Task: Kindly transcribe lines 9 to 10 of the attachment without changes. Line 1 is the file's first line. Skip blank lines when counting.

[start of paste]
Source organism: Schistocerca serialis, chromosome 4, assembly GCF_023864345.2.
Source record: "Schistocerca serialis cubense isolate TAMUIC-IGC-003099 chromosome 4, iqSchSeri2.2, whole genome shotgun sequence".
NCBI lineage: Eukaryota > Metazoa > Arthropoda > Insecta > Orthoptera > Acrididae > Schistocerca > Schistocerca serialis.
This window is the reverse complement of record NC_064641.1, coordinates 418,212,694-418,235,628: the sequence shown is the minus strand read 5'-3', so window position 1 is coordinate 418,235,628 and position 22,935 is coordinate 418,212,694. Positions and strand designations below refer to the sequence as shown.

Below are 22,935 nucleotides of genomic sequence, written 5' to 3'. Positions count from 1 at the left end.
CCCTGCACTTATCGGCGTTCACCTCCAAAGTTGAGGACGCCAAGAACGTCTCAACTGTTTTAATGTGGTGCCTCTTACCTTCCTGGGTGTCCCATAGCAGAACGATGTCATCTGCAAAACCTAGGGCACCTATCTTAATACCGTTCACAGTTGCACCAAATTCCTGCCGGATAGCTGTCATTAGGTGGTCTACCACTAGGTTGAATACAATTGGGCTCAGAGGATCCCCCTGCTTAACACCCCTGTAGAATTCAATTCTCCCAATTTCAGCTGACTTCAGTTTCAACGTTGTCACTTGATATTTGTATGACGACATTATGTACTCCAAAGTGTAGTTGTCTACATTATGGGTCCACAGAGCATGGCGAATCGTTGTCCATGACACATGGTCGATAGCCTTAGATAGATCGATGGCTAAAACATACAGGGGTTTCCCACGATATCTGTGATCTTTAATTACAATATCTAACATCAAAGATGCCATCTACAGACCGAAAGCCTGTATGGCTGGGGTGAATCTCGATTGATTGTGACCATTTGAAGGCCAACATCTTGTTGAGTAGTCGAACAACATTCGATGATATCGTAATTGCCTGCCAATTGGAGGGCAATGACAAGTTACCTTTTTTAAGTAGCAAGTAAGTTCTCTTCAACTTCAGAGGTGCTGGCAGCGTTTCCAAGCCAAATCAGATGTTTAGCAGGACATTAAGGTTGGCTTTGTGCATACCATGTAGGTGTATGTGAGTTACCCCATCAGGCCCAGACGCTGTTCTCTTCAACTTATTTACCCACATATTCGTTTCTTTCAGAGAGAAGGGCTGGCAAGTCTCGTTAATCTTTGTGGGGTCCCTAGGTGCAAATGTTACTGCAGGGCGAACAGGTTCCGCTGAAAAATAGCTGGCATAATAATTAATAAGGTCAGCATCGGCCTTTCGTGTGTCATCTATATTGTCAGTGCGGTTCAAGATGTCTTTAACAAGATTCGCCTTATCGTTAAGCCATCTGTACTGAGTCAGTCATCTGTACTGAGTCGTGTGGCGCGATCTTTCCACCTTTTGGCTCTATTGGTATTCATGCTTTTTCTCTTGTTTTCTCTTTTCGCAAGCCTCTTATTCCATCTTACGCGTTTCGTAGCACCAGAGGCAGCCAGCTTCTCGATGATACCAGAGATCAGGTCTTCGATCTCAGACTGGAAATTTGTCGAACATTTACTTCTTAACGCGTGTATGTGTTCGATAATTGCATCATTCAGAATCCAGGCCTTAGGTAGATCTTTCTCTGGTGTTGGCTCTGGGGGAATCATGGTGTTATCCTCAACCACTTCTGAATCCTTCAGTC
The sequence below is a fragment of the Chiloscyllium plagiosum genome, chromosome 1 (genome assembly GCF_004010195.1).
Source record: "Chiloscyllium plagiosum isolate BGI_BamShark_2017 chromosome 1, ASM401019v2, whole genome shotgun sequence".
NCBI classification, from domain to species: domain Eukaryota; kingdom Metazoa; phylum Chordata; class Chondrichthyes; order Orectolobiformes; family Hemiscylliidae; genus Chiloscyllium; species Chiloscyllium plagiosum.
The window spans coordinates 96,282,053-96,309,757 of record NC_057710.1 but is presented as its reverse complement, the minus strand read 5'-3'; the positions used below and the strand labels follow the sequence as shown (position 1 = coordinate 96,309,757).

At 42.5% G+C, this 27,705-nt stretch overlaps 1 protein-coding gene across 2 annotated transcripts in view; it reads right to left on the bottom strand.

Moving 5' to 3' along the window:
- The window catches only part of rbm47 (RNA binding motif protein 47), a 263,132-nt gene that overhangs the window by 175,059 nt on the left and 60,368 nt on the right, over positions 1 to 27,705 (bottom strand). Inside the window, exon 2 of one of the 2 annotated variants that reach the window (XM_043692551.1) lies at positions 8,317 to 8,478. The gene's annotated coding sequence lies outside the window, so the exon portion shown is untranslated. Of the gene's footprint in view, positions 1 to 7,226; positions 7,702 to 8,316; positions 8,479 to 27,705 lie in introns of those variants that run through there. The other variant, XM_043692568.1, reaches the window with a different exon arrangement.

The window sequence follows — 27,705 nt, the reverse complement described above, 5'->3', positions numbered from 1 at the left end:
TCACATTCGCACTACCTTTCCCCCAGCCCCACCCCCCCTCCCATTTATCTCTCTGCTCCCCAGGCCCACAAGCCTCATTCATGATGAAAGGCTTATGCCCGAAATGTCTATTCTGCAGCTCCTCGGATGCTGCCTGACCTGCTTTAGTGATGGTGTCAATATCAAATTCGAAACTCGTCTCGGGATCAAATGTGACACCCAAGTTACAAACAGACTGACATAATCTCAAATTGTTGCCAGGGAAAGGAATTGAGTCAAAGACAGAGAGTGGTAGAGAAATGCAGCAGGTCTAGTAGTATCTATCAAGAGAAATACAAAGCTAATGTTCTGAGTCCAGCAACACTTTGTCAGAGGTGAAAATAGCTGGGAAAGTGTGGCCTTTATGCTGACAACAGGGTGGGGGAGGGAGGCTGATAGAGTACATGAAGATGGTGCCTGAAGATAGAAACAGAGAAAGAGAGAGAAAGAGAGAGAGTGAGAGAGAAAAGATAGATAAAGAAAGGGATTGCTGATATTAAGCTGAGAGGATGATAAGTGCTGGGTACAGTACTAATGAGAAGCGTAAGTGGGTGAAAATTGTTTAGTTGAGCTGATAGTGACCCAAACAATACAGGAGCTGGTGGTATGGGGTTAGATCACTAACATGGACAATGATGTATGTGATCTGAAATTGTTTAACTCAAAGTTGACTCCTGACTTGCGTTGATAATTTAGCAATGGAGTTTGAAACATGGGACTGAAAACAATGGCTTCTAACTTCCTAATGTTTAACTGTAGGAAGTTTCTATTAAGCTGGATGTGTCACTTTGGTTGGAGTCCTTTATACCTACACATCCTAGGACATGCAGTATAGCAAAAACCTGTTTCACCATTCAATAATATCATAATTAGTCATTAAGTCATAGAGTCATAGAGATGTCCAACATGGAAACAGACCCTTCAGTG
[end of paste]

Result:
NCBI classification, from domain to species: domain Eukaryota; kingdom Metazoa; phylum Chordata; class Chondrichthyes; order Orectolobiformes; family Hemiscylliidae; genus Chiloscyllium; species Chiloscyllium plagiosum.
The window spans coordinates 96,282,053-96,309,757 of record NC_057710.1 but is presented as its reverse complement, the minus strand read 5'-3'; the positions used below and the strand labels follow the sequence as shown (position 1 = coordinate 96,309,757).